It’s a story of two democratic countries and the policies they pursue vis-à-vis energy.
So while the U.S. under President Donald Trump is kind of trying to revive its coal industry, far away India is doing the opposite – embracing clean energy with a vengeance and relying on it for much of its energy needs.
That’s one of the many reasons why India has also managed to beat the U.S. to the number two position in the renewable energy investment index released recently by UK-based accountancy firm Ernst & Young. China has continued to remain on top of this list, while the U.S. is now third. This is an annual ranking of the top 40 renewable energy markets in the world.
Those who prepared the report said that industry-friendly policies laid down by the Indian government, along with increasingly attractive economics, had changed the entire climate of the renewable energy sector of India.
Under Trump, the U.S. is seeing a shift in its energy policy. The president has issued orders to roll back many of the previous administration’s climate change policies, revive the U.S. coal industry and review the Clean Power Plan. Compare this to India’s neighbor China, which has announced that it would be spending $363 billion on developing renewable power capacity by 2020.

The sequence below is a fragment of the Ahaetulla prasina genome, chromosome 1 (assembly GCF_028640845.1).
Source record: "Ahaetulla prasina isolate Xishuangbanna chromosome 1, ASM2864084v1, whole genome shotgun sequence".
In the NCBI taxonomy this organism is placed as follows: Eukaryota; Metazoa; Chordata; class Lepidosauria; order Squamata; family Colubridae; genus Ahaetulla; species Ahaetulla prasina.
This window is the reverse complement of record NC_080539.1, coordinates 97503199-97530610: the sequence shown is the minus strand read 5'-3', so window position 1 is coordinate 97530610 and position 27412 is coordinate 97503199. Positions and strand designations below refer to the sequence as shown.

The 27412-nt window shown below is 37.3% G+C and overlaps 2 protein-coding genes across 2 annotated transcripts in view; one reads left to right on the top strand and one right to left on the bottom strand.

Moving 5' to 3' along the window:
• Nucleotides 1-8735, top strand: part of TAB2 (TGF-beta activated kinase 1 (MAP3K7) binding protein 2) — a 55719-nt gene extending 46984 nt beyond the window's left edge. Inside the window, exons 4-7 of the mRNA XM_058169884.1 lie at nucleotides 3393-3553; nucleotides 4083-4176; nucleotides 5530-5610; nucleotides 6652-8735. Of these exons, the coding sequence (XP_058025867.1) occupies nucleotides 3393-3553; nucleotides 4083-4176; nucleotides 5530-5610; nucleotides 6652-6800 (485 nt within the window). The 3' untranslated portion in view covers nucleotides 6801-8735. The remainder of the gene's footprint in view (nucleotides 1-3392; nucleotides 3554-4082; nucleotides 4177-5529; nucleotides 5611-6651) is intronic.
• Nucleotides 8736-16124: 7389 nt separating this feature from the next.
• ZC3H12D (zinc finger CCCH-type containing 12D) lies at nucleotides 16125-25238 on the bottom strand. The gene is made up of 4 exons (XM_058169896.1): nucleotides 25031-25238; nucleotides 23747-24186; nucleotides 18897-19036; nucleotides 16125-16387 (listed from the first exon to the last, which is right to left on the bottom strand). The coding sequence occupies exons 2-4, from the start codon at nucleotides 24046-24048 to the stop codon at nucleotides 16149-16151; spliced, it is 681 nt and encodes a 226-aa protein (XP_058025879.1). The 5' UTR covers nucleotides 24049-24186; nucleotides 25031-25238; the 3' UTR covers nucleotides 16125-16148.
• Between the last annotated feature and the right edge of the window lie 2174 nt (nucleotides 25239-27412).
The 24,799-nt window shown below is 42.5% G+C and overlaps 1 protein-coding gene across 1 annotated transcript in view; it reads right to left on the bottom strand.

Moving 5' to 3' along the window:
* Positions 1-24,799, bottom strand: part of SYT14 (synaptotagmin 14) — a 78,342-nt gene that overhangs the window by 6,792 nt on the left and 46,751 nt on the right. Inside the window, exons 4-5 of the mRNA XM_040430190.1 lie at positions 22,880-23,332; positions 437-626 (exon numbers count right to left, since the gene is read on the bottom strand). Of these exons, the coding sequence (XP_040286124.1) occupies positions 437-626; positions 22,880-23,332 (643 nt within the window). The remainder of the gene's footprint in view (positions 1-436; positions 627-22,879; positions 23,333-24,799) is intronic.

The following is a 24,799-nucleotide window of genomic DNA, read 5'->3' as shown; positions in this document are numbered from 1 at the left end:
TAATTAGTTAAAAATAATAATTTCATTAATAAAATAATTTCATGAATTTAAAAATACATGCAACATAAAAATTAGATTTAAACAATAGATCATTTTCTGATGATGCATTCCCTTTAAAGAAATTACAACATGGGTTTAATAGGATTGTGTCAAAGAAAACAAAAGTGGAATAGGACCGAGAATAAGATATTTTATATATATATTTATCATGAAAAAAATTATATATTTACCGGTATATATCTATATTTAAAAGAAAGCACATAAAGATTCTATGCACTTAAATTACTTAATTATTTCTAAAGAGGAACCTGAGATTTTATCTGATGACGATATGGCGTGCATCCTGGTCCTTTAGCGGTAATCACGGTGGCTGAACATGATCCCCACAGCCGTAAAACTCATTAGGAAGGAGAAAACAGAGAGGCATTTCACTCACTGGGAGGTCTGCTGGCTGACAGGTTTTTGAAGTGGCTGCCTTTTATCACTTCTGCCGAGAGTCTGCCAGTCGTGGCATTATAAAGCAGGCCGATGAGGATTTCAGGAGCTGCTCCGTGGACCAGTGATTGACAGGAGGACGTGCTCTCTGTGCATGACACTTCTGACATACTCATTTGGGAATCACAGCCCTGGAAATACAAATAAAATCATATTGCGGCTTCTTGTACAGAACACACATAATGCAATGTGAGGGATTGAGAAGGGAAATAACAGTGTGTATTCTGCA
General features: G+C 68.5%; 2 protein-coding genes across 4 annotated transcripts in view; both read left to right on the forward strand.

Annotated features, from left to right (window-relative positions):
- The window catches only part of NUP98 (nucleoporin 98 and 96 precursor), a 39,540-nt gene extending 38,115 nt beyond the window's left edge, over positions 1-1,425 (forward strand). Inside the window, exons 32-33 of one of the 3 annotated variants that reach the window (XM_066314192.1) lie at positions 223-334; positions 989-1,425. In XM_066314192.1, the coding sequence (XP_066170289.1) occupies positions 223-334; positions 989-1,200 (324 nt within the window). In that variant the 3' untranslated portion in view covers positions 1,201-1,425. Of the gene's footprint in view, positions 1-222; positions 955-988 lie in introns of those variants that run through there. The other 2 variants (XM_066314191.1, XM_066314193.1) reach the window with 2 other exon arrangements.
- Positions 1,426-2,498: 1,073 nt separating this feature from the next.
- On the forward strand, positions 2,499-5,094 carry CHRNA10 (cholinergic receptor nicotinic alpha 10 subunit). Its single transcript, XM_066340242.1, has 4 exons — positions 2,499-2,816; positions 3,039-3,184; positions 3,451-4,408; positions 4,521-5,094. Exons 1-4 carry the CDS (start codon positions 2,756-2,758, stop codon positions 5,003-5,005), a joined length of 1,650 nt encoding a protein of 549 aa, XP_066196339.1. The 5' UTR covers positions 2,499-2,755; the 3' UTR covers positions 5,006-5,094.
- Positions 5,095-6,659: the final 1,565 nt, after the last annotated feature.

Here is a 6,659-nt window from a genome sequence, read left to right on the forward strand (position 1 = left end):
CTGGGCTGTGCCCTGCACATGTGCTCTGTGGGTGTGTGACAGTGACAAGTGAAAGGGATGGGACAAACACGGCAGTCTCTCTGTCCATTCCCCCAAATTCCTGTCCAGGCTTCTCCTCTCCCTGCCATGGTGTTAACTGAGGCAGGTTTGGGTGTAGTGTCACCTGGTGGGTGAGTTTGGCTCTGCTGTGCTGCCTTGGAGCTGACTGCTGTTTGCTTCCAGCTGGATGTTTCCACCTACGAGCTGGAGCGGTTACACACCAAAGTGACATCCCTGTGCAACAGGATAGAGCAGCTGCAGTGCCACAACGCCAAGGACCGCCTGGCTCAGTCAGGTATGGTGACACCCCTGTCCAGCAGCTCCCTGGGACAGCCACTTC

The E&Y report placed Germany in fourth place and France in eighth. Britain made a surprising re-entry at number ten. What seems to have gone in favour of India is the government’s plan to build 175 GW in renewable energy generation by 2022 and to have renewable energy account for more than 35% of installed capacity by the end of 2040.
The EY report further said India had added over 10 GW of solar capacity in the last three years, starting from a low base of 2.6GW in 2014. Outside of China, few other Asian countries made it to the top 25 list of “attractive” countries.
“India has zoomed past the U.S. to take the second spot on a list of the world’s most attractive renewable energy markets,” tweeted Power Minister Piyush Goyal in reaction to the EY report.
The report pointed out that the Indian government needed to ease rules related to foreign funds, which needed to be tapped to set off the concerns over capital availability. Also, though the governments emphasis on photo voltaic (PV) parks would help bridge the gap, more needs to be done to encourage rooftop installations.
India is in the middle of a vast energy transformation. Mainly powered by coal, India is adding 50% more solar and wind than the U.S. presently has installed. It’s even replacing 770 million street and household lights with energy-saving and long-lasting LEDs.
Such is its belief in what it’s doing, the country recently dropped plans to build nearly 14 gigawatts of coal-fired power stations.